I ran with a pretty tame crowd as a high schooler. We considered it a wild night if  we’d wrapped a musical theater production and all piled into someone’s basement to watch the entire Star Wars trilogy on VHS and surreptitiously make out with each other. I liked it that way, and never sought out anything more raucous, so the first time anyone actually offered me a drink was in college. And when I say, “offered,” I mean, “forced me to consume through endless, irritating cajoling.” My housemates heard that I’d never been drunk and insisted that we do a shot together. It was some vile concoction called Black Haus, and knocking it back nearly made me gag. They pushed for another shot, but I stood my ground. I loved them, but I wasn’t going to guzzle a substance that tasted like blackberry-flavored cough syrup to prove it.

Several other friends and acquaintances pushed drinks at me over the years, and I sipped a few of them gamely. A hard cider here, an amaretto sour there. But in the end, I returned to my teetotaling ways for two important reasons: Addiction runs pretty strongly in my family, and alcohol tastes AWFUL to me. I have a big, stiff, girly drink on my birthday every year with my husband — who is endlessly amused by my giggly post-drink antics — and he takes a commemorative photo of me looking bleary. And that’s it. It means I’m a cheap date, it means I can always drive myself home … and it means that, on occasion, my presence makes recreational drinkers uncomfortable.

To their credit, my close friends couldn’t care less. They know I don’t drink, and they know I don’t care if they DO drink. But occasionally the issue will come up with coworkers or friends of friends, and someone will get huffy. I get sidelong glances, whining and prodding, eye-rolling, and the occasional affronted comment about being a party-pooper. Once in a while my disinterest in alcohol hits someone the wrong way, and a non-issue becomes an issue.

Now, I virtually never tell a stranger, hostess, or relatively unknown person, “Thanks, but I don’t drink. At all. Ever.” It’s much easier to just request a Coke instead of a beer. But it’s amazing how prevalent is the belief that a non-drinking adult woman must be pregnant, amazing how curious people become at my refusal to imbibe. So it comes up and it comes out, and once in a while someone decides that my choice to not-drink is some sort of general commentary on drinking. And drinkers.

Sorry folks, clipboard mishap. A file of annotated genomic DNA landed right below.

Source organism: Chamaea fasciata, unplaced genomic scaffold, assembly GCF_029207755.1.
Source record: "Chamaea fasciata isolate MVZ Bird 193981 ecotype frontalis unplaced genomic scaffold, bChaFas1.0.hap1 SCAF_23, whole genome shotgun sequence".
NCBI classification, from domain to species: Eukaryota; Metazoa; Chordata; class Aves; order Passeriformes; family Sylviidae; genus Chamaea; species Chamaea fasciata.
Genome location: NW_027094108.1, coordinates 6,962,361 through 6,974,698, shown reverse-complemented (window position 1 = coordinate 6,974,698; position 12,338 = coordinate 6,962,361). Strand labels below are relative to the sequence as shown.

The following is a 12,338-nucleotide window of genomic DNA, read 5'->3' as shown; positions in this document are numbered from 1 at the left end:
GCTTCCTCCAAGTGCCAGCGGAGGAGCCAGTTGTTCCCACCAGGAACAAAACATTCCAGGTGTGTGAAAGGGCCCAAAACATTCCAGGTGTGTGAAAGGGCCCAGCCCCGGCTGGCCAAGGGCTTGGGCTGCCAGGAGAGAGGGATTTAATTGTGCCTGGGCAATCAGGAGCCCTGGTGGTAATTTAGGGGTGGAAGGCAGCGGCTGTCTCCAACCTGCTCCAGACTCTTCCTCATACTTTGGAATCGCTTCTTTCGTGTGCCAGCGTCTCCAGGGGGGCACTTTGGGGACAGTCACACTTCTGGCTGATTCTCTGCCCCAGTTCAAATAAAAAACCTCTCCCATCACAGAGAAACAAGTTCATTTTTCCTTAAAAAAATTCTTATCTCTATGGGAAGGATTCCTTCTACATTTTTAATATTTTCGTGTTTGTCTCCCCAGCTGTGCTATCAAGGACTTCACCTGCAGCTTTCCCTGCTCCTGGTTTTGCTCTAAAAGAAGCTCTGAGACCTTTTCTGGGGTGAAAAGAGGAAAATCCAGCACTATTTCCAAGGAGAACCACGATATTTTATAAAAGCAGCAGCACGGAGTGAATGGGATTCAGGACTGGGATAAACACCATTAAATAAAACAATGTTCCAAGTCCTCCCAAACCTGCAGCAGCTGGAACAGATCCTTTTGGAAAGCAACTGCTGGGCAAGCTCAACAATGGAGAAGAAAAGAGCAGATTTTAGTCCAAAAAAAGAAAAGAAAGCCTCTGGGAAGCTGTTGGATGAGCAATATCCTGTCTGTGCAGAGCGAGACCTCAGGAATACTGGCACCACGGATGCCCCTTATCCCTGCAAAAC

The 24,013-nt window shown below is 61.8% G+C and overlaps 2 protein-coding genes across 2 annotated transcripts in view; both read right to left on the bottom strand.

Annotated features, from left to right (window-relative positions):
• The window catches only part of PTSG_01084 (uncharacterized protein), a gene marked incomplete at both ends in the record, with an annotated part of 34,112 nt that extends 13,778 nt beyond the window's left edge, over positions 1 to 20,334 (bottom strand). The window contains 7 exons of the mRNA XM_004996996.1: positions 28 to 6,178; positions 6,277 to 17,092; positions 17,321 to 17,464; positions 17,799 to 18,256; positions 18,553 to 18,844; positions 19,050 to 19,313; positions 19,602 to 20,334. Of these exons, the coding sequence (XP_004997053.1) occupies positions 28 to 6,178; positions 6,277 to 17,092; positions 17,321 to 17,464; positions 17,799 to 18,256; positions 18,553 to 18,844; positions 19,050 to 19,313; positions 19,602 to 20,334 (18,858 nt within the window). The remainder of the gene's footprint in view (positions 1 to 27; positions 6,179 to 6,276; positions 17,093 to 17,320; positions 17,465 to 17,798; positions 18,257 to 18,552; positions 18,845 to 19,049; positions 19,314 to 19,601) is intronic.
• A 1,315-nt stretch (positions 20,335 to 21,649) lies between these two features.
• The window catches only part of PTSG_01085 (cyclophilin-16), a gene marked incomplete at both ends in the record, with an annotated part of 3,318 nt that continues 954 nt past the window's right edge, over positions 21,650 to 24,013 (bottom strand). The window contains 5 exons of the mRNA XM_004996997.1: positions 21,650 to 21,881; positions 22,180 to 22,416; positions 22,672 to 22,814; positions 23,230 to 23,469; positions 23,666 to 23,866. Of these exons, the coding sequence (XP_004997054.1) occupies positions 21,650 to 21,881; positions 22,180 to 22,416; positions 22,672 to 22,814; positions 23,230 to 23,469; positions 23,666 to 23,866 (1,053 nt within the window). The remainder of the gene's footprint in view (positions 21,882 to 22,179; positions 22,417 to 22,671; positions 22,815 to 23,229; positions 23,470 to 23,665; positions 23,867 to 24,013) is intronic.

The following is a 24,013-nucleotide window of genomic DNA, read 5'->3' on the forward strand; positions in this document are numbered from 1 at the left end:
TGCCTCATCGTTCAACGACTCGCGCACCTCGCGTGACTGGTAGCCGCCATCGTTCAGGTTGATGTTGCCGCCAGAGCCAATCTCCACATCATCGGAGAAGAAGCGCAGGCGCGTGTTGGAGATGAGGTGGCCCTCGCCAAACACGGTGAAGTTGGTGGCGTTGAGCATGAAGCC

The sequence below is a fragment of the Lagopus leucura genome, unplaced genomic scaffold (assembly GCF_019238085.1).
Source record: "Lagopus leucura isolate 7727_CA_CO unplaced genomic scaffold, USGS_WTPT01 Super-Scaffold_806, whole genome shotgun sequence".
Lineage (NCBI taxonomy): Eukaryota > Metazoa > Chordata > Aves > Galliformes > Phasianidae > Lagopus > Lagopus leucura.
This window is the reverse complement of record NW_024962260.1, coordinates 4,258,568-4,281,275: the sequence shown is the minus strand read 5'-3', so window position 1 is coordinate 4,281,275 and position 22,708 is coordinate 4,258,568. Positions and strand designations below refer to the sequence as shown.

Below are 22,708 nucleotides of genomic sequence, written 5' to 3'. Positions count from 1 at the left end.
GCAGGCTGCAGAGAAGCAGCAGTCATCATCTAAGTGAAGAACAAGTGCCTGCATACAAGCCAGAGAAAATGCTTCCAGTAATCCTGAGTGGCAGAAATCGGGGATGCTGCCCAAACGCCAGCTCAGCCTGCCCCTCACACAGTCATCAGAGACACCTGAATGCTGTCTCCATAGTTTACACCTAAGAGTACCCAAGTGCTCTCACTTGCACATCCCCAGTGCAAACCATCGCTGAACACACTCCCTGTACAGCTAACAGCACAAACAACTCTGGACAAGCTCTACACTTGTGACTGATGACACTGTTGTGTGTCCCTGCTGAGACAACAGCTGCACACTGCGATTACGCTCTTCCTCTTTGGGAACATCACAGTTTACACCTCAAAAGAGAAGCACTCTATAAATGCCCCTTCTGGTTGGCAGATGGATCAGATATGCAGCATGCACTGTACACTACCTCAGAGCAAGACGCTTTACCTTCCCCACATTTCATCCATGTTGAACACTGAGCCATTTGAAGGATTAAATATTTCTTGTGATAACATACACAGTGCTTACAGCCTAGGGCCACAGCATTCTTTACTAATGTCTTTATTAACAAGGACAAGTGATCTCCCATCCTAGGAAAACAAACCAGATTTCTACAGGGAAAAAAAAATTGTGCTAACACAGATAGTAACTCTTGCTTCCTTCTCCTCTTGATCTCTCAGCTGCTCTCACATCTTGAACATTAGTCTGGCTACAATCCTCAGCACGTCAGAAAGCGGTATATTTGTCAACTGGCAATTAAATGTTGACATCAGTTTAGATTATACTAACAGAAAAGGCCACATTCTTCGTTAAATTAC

It’s not.

I don’t play poker or skydive or participate in threesomes. I don’t care if others do, and don’t feel that my decision to abstain from those activities indicates any level of judgment. Opting out of an activity, choice, or experience certainly can be borne of disdain or discomfort, but to infer that such emotions are the sole motivators is to take a pretty big, assumptive leap. A drinker who instantly concludes that a non-drinker is a superior, judgy stick-in-the-mud may be projecting her/his fears about drinking itself onto the non-drinker, may have been or felt judged in the past, or may just dislike non-conformists. But unless that specific non-drinker has said aloud, “I don’t drink because drinking is bad and drinkers are morons,” it is unfair to assume that said non-drinker is thinking anything of the sort.

My choice to avoid drinking is a very important and deeply personal one. But it has nothing to do with anyone but myself, and I’m always perplexed when folks assume that it somehow involves them. My only guess is that this assumption of judgment may be borne of a culture in which certain opt-out groups get a bit preachy around those who opt in. As in all cases, it’s wrong to presuppose that someone who doesn’t eat meat or doesn’t drive a car feels superior to those who do, or has any desire to convert them to a meat – or car-free lifestyle. But it can’t be denied that SOME members of these groups do reach out to folks on the other side. Perhaps wine lovers and beer aficionados worry that I’m going to try to  separate them from their hard-won knowledge and passion.

And perhaps it would benefit us all to remember that, in most cases, the choices that others make have no bearing on our own lives. That relatively few people walk through the world seeking lost souls to save, misguided people to convert. That a non-drinker may have dozens of reasons to opt out, and none of them have anything to do with you.

But if you’re nice, that non-drinker will probably let you have a sip of her Coke.



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